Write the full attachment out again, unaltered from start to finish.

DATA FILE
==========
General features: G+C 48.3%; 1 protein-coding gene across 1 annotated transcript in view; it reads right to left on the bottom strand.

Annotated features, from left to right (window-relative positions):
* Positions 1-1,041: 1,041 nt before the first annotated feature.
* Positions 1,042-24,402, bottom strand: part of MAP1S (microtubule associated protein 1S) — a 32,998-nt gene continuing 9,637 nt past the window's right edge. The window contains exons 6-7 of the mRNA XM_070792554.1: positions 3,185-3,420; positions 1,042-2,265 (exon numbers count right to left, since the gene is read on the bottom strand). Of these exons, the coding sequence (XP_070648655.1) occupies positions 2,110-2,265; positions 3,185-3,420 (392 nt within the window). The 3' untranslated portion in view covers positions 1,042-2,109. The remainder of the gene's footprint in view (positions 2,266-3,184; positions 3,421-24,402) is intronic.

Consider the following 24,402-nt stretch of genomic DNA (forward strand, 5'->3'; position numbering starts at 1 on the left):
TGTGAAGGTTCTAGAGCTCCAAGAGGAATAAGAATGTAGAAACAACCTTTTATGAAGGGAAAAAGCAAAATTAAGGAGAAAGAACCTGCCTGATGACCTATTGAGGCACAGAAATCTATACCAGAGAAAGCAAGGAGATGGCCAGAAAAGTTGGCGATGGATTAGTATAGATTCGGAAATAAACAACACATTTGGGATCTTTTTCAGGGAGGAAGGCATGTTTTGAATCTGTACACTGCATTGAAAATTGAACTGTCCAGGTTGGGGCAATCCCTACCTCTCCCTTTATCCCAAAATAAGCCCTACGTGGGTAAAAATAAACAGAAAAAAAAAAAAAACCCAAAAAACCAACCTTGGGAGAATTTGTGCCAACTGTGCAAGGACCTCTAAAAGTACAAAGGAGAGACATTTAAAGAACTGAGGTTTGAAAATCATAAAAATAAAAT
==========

General features: G+C 48.3%; 1 protein-coding gene across 1 annotated transcript in view; it reads right to left on the bottom strand.

Annotated features, from left to right (window-relative positions):
* Positions 1-1,041: 1,041 nt before the first annotated feature.
* Positions 1,042-24,402, bottom strand: part of MAP1S (microtubule associated protein 1S) — a 32,998-nt gene continuing 9,637 nt past the window's right edge. The window contains exons 6-7 of the mRNA XM_070792554.1: positions 3,185-3,420; positions 1,042-2,265 (exon numbers count right to left, since the gene is read on the bottom strand). Of these exons, the coding sequence (XP_070648655.1) occupies positions 2,110-2,265; positions 3,185-3,420 (392 nt within the window). The 3' untranslated portion in view covers positions 1,042-2,109. The remainder of the gene's footprint in view (positions 2,266-3,184; positions 3,421-24,402) is intronic.

Consider the following 24,402-nt stretch of genomic DNA (forward strand, 5'->3'; position numbering starts at 1 on the left):
TGTGAAGGTTCTAGAGCTCCAAGAGGAATAAGAATGTAGAAACAACCTTTTATGAAGGGAAAAAGCAAAATTAAGGAGAAAGAACCTGCCTGATGACCTATTGAGGCACAGAAATCTATACCAGAGAAAGCAAGGAGATGGCCAGAAAAGTTGGCGATGGATTAGTATAGATTCGGAAATAAACAACACATTTGGGATCTTTTTCAGGGAGGAAGGCATGTTTTGAATCTGTACACTGCATTGAAAATTGAACTGTCCAGGTTGGGGCAATCCCTACCTCTCCCTTTATCCCAAAATAAGCCCTACGTGGGTAAAAATAAACAGAAAAAAAAAAAAAACCCAAAAAACCAACCTTGGGAGAATTTGTGCCAACTGTGCAAGGACCTCTAAAAGTACAAAGGAGAGACATTTAAAGAACTGAGGTTTGAAAATCATAAAAATAAAAT